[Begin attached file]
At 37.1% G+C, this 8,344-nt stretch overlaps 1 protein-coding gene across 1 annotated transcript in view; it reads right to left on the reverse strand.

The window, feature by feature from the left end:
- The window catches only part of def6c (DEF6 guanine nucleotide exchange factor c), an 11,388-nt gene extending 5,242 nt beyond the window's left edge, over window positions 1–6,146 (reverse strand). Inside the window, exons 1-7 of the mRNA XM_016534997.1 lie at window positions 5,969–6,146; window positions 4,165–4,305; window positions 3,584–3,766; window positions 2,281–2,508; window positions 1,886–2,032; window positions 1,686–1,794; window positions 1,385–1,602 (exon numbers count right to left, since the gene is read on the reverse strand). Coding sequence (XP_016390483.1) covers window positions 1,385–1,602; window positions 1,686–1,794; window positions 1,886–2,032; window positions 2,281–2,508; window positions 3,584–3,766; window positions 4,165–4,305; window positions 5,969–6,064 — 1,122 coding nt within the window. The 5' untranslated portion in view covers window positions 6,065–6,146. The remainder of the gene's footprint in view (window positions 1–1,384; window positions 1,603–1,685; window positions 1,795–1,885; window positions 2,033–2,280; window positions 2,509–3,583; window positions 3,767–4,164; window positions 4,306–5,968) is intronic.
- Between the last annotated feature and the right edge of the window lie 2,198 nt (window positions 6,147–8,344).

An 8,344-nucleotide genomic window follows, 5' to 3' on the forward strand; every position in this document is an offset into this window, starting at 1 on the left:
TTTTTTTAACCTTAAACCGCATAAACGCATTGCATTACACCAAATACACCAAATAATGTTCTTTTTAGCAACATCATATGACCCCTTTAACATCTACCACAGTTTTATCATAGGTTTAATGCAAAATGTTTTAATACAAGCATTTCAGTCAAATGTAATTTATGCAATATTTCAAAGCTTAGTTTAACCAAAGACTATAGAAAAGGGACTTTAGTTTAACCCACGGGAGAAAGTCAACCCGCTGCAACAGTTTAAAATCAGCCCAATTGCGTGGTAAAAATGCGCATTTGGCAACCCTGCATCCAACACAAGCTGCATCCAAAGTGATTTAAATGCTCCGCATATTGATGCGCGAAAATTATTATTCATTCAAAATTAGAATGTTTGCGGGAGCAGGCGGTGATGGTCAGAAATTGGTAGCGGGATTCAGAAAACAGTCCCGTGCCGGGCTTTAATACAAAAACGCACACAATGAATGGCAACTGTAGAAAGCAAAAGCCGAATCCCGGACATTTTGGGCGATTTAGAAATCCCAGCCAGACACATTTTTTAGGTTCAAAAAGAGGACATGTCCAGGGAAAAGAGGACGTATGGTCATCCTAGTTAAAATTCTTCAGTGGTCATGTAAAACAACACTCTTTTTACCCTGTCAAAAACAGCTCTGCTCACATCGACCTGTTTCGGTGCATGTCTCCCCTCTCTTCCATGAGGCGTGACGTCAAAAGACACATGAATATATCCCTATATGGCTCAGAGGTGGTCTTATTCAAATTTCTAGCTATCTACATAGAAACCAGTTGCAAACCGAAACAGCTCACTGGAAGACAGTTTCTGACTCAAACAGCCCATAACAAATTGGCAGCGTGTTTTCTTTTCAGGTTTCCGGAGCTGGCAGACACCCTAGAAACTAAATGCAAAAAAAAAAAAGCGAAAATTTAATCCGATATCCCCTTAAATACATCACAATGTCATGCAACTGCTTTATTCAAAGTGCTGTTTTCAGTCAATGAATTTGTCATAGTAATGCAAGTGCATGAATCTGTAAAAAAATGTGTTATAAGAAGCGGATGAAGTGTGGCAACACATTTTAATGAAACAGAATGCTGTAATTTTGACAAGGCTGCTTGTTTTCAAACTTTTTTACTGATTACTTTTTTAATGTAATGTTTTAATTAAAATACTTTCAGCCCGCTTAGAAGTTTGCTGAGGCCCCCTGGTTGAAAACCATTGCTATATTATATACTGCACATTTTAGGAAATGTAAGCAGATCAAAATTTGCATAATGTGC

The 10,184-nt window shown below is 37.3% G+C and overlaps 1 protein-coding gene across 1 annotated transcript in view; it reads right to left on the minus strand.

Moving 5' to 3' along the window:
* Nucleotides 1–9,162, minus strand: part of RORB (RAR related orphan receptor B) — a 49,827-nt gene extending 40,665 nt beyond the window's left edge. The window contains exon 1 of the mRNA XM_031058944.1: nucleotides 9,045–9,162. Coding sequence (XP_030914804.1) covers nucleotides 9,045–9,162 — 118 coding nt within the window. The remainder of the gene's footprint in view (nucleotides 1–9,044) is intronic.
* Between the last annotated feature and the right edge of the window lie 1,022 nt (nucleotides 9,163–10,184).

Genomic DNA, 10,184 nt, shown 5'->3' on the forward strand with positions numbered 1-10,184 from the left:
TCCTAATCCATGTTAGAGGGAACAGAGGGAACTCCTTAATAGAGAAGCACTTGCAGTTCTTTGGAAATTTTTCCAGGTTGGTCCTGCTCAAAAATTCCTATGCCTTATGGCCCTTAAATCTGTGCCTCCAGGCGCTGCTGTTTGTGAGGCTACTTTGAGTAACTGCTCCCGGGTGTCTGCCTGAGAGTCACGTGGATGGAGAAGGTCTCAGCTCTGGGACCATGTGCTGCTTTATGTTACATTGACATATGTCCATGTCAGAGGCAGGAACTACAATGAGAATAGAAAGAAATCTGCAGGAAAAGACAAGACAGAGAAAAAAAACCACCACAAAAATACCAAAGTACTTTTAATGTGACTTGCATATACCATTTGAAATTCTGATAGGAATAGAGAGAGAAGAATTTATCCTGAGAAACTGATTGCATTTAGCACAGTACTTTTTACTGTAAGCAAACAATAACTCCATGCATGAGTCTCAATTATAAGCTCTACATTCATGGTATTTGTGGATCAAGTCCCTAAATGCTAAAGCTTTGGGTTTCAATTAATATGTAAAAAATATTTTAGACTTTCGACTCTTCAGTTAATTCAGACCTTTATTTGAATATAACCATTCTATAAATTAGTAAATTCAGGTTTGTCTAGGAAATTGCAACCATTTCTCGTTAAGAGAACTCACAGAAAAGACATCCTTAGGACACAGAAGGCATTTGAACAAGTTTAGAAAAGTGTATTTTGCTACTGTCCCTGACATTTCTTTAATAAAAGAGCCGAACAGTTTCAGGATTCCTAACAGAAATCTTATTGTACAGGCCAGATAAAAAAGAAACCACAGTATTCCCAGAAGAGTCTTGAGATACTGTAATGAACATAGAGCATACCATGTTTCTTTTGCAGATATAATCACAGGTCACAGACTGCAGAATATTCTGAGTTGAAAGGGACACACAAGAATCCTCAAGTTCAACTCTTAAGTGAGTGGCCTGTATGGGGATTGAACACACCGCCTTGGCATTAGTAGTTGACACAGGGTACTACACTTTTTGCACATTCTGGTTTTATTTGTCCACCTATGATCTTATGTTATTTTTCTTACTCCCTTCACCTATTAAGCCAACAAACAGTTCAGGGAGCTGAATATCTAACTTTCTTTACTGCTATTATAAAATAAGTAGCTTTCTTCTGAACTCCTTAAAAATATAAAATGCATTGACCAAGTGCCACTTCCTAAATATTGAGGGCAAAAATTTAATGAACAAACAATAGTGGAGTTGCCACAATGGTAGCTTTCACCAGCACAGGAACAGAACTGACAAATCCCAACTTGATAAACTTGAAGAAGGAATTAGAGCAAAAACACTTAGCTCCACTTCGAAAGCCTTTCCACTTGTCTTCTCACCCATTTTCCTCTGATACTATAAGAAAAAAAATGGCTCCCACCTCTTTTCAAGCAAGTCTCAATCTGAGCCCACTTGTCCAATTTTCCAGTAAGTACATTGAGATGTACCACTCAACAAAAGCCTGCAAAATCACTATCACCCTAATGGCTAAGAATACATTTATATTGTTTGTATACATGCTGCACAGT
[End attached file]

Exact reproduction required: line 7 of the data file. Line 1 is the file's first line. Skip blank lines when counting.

The 10,184-nt window shown below is 37.3% G+C and overlaps 1 protein-coding gene across 1 annotated transcript in view; it reads right to left on the minus strand.